The Next James Bond Will Be in his 30s

Now that Daniel Craig has finished his run as James Bond with 2021’s emotional sendoff No Time To Die, attention has naturally turned to who will become the next 007. This past June, franchise producer Barbara Broccoli said that a new Bond film was at least two years away and that casting was going to take time because they were doing a complete “reinvention of Bond.”

“Nobody’s in the running,” Broccoli said to Deadline at the time. “We’re working out where to go with him, we’re talking that through. There isn’t a script, and we can’t come up with one until we decide how we’re going to approach the next film because, really, it’s a reinvention of Bond. We’re reinventing who he is, and that takes time. I’d say that filming is at least two years away.”

Now, at a British Film Institute panel celebrating the 60th anniversary of the deathless spy franchise (h/t Deadline), producer Michael G. Wilson revealed a few very key details about the next Bond. The biggest detail? The new Bond won’t be some young whippersnapper, but, crucially, he won’t be in his 40s, either, which means a lot of the older fan favorites, like Idris Elba, who seemed to take himself out of the running anyway, and Tom Hardy wouldn’t meet the age requirement.

“We’ve tried looking at younger people in the past,” Wilson said during the panel. “But trying to visualize it doesn’t work. Remember, Bond’s already a veteran. He’s had some experience. He’s a person who has been through the wars, so to speak. He’s probably been in the SAS or something. He isn’t some kid out of high school that you can bring in and start off. That’s why it works for a 30-something.”

So you can cross off the younger potential Bonds from your list, too—names like Tom Holland and Jacob Elordi. But, a Bond in his 30s does make it possible for somebody like Henry Cavill or Bridgerton‘s Regé-Jean Page to serve His Majesty’s Secret Service (it’s weird writing that, but it’s our new reality after Queen Elizabeth’s passing).

Not only does the next Bond require a few miles on his speedometer to account for having served with some distinction before the first film for the new character begins, but he needs to be young enough to absorb the decade (at minimum) of playing the character requires. The youngest Bond ever cast was George Lazenby, at 29, while Daniel Craig was 38 for his first rilm, Casino Royale. Roger Moore was the oldest first-time Bond, at a healthy 45 when he first appeared in The Man With the Golden Gone, while the original Bond, Sean Connery, was 32 when he appeared in the first film in the franchise, Dr. No.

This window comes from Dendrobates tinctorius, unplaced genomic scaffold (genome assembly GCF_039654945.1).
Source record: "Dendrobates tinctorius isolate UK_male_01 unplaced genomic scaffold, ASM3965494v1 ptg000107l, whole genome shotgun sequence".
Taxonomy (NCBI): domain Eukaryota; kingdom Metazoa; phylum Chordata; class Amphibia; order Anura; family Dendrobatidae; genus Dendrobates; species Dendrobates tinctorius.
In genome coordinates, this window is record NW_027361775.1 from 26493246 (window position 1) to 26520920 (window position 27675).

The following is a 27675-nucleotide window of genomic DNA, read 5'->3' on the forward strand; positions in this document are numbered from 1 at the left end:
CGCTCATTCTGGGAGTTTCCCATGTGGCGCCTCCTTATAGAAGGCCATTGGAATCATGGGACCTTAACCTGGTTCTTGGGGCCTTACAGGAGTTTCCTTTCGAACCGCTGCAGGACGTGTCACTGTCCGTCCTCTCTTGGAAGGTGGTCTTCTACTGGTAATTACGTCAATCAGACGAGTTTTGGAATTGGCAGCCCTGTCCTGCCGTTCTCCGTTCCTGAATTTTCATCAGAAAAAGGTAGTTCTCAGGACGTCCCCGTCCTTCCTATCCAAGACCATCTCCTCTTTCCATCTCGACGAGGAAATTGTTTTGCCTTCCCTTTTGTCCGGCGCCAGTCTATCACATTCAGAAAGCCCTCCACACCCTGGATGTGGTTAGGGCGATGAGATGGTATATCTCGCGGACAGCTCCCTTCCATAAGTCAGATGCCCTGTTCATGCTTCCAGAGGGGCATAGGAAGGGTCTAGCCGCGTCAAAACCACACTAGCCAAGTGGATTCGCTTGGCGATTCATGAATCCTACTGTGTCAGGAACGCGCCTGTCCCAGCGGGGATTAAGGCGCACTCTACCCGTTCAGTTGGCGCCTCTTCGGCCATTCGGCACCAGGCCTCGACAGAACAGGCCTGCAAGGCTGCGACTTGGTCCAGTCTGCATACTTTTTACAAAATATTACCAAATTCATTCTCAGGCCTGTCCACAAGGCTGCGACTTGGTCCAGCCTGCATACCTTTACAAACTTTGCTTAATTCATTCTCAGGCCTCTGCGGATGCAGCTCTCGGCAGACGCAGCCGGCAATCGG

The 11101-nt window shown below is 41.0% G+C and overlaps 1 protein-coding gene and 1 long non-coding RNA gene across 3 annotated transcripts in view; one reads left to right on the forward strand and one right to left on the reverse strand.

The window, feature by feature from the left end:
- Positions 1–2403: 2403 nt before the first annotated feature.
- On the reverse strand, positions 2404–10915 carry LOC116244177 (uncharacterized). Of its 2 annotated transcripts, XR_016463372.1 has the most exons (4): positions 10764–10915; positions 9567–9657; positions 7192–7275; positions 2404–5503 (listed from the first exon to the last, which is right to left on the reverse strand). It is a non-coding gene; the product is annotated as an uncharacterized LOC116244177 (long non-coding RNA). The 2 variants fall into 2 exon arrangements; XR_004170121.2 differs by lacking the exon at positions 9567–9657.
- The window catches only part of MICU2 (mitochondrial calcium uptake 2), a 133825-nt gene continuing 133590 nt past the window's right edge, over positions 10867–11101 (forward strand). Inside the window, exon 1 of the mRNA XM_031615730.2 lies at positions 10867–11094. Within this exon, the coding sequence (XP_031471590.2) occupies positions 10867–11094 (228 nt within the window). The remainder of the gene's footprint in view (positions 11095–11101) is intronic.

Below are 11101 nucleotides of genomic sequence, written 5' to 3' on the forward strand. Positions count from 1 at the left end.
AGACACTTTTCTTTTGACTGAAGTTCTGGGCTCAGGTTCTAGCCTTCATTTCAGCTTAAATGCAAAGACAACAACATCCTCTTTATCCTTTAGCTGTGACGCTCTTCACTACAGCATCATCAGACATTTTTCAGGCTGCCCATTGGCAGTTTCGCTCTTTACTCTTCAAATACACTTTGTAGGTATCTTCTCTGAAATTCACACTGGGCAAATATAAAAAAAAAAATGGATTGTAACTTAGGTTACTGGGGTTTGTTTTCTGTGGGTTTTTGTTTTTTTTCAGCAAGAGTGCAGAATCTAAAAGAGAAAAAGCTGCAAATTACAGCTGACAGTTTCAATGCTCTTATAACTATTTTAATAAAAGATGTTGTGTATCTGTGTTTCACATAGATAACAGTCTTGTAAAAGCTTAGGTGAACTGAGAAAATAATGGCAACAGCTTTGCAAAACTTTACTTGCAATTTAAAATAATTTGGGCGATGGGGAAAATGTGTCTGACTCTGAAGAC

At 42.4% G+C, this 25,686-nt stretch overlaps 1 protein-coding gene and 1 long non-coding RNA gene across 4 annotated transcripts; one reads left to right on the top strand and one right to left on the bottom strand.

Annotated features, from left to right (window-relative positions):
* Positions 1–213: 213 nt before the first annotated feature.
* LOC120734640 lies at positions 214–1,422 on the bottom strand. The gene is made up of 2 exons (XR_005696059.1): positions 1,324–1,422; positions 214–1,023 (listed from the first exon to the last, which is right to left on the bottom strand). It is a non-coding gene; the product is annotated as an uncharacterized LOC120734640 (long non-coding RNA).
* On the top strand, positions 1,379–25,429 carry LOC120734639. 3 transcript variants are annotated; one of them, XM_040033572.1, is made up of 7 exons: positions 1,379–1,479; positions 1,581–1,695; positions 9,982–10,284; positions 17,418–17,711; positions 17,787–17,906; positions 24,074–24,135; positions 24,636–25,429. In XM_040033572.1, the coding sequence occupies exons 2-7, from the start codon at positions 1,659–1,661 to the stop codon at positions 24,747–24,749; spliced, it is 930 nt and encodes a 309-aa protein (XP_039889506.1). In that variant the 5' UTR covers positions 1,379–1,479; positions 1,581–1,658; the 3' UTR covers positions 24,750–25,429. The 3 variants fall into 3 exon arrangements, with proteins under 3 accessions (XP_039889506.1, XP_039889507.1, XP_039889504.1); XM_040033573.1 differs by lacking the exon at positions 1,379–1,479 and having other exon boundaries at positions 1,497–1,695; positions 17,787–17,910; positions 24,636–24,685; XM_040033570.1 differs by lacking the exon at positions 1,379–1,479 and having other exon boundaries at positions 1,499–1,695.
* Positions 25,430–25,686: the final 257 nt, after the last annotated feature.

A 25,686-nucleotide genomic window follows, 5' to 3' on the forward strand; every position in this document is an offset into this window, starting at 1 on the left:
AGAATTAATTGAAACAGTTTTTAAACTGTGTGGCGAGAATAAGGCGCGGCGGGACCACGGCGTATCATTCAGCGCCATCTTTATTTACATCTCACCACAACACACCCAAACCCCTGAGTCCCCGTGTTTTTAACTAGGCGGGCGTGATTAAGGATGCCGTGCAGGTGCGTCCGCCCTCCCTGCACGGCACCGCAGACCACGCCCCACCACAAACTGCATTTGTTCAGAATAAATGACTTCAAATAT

If you’re jonesing for some Bond now, good news—you can now stream all 25 Bond films on Prime Video.

For more on all things James Bond, check out these stories:

The Next James Bond Will Likely Arrive in About Two Years

“No Time To Die” Costume Designer Suttirat Anne Larlarb on Building the Apex Tuxedo

“No Time To Die” Costume Designer Suttirat Anne Larlarb on Dressing Bond’s Allies & Adversaries

Featured image: Daniel Craig stars as James Bond in NO TIME TO DIE, an EON Productions and Metro-Goldwyn-Mayer Studios film. Credit: Nicola Dove. © 2021 DANJAQ, LLC AND MGM. ALL RIGHTS RESERVED.


The Credits

The Credits is an online magazine that tells the story behind the story to celebrate our large and diverse creative community. Focusing on profiles of below-the-line filmmakers, The Credits celebrates the often uncelebrated individuals who are indispensable to the films and TV shows we love.

The Credits

Keep up with The Credits for the latest in film, television, and streaming.

If you are a California resident, California law may consider certain disclosures of data a “sale” of your personal information (such as cookies that help Motion Picture Association later serve you ads, like we discuss in our Privacy Policy here), and may give you the right to opt out. If you wish to opt out, please click here: